3 days in Cannes – and one step on the festival’s ladder

The Cannes Film Festival can seem like cinema’s impregnable citadel on a hill – but one of its modernising initiatives for 2018 was a special final-weekend pass for budding young cinephiles, 3 Days in Cannes. Naomi Obeng joined the raid.

Naomi Obeng

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Michel Toesca’s Golden Eye-commended documentary Libre (To the Four Winds) captured local scenes of immigration and detention in Cannes’s Alpes-Maritimes region

Michel Toesca’s Golden Eye-commended documentary Libre (To the Four Winds) captured local scenes of immigration and detention in Cannes’s Alpes-Maritimes region

The outside of the Palais des Festivals is packed with festival goers and people trying their luck, asking anyone with a pass around their neck for a spare invitation. Invitations are required for morning screenings and premieres in the two main cinemas at Cannes Film Festival. They’re assigned by random ballot to those with accreditation and I already know I’ve received one of my requests, for the Korean film Burning, competing for the Palme d’Or. I’ll be holding onto that ticket.

I enter the building and join a long queue to collect my accreditation. Others arrive at the information desk. “This queue? Oh, okay.”

It’s clear that this queue consists mostly of my fellow 18-to-28-year-olds who’ve successfully applied to get a taste of the festival through the new 3 Days in Cannes initiative. It also becomes clear that this isn’t a festival of equals. Security guards monitor exits and entrances off-bounds to those without sufficient clearance. We’re definitely at the bottom in this hierarchy, but we’ve been promised access to all the film screenings for the next three days, so that’s something to smile about as the queue moves along.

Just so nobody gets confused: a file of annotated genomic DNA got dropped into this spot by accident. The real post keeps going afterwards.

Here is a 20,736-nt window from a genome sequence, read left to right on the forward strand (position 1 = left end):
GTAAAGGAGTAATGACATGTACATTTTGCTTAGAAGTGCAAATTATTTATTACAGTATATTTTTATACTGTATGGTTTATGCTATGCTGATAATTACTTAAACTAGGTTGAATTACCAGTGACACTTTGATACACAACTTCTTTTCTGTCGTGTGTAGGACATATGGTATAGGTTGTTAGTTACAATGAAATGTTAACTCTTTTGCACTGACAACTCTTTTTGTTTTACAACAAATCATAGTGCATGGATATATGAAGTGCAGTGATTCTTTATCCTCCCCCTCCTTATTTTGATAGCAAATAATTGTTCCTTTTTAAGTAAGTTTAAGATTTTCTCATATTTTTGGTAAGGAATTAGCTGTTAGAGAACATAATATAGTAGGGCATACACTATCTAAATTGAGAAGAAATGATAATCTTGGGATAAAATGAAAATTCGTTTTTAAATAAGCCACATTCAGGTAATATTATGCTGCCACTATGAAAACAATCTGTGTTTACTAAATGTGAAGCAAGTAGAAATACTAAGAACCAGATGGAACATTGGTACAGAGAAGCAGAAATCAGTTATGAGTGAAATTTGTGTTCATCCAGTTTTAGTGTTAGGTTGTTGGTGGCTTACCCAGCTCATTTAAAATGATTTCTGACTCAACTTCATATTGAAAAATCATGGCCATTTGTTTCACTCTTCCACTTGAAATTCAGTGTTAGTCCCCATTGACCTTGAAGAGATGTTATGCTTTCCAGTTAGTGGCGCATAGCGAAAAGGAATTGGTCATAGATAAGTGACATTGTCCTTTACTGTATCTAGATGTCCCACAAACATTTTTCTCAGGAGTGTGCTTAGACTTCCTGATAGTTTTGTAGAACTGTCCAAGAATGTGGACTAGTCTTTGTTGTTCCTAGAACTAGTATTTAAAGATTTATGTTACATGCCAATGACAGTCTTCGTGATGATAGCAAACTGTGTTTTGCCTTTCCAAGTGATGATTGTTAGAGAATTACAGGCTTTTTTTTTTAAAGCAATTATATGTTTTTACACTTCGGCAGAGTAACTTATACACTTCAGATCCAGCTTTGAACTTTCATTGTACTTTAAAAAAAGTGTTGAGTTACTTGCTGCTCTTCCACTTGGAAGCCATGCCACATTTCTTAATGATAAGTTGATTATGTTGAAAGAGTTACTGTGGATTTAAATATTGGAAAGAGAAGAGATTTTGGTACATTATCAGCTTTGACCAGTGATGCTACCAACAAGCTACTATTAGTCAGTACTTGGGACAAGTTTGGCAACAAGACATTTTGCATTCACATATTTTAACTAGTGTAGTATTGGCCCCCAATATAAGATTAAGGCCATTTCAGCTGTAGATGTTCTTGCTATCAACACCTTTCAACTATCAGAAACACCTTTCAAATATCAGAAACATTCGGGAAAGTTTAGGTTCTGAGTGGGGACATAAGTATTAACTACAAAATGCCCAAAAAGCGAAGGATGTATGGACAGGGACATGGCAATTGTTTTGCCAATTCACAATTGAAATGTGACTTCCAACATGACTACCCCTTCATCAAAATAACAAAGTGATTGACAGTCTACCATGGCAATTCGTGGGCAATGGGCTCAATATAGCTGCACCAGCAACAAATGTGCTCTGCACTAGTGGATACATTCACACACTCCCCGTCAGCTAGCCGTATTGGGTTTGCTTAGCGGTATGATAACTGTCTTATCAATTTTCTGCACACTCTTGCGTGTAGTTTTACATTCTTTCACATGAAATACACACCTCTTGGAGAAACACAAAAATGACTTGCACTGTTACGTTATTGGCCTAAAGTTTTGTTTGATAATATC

It’s the first time an accreditation for ‘young cinephiles’ has been offered. It’s a condensed version of the Cinéphile accreditations that are reserved for film-loving locals. Other than this group, the festival is usually only accessible to film professionals and journalists. Stepping out into the melee with my pass I’m suddenly aware of my new status. A woman asks me if I have any spare invitations. There’s still a hierarchy, but out here I’m a step higher up the ladder than I was half an hour ago. Thus the hectic experience of the festival begins.

 

Day one

This is the kind of event you have to prepare for. With five cinemas in the Palais building, as well as the screenings in nearby cinemas and two methods of gaining access, the programme takes some serious studying.

Burning (Beoning, 2018)

Burning (Beoning, 2018)

Burning, in the thousand-seater Grand Théâtre Lumière, is the first film I see. Lee Chang-dong has created a beautifully languid and creeping piece of cinema. Foregrounding the male gaze and introspective from a distance, it glides forward punctuated by jazz and deep unsettling orchestral drones. Its violent undertones, sexuality and ambiguity concerning what is real carries it forward in a dreamlike set of scenes where not much changes, but things are still undoubtedly happening.

The final film of my day is Libre (To the Four Winds), Michel Toesca’s documentary about farmer Cédric Herrou, who was convicted for assisting hundreds of refugees who started crossing the Roya valley from Italy into France in 2015. I didn’t expect myself to be jaw-dropped, mouthing expletives at the screen, but the scene that triggers me captures police violently restraining a young refugee on concrete ground outside Cannes train station just last year. This is very close to home.

The documentary, while not innovative, does a successful job of exposing a French departmental system that was breaking its own laws in order to deport migrants who it should legally have been helping. I’m wiping tears in preparation for the inevitable standing ovation. When it comes it lasts long.

The trailer for Michel Toesca’s Libre (To the Four Winds)

Herrou is standing in the middle row and feels he should offer words of wisdom as the claps go on. He briefly urges us to continue the fight for justice. It’s important to see what Cannes Film Festival does for France, and in particular for the Alpes-Maritimes region – I’m glad to have witnessed this unexpected political moment. The film receives a special mention for L’Œil D’or (Golden Eye), the festival’s documentary prize.

 

Day two

I realise I’ve been missing a whole thread of films being put on for us at the local cinema. It’s around this time that the frustration sets in with the little time we have here. With the necessary queuing for screenings and lack of guaranteed spots, the hours in a day speed by. It’s also a bit odd to spend so many hours in darkness when we’re right on the edge of the Mediterranean. Still, the darkness inside the cinemas is so satisfyingly jet (I couldn’t see my hands on my lap in the Cinema Lumière. Ironic!) that I feel almost vindicated about missing out on all that vitamin D. UK franchise cinemas have nothing on these beautifully maintained theatres.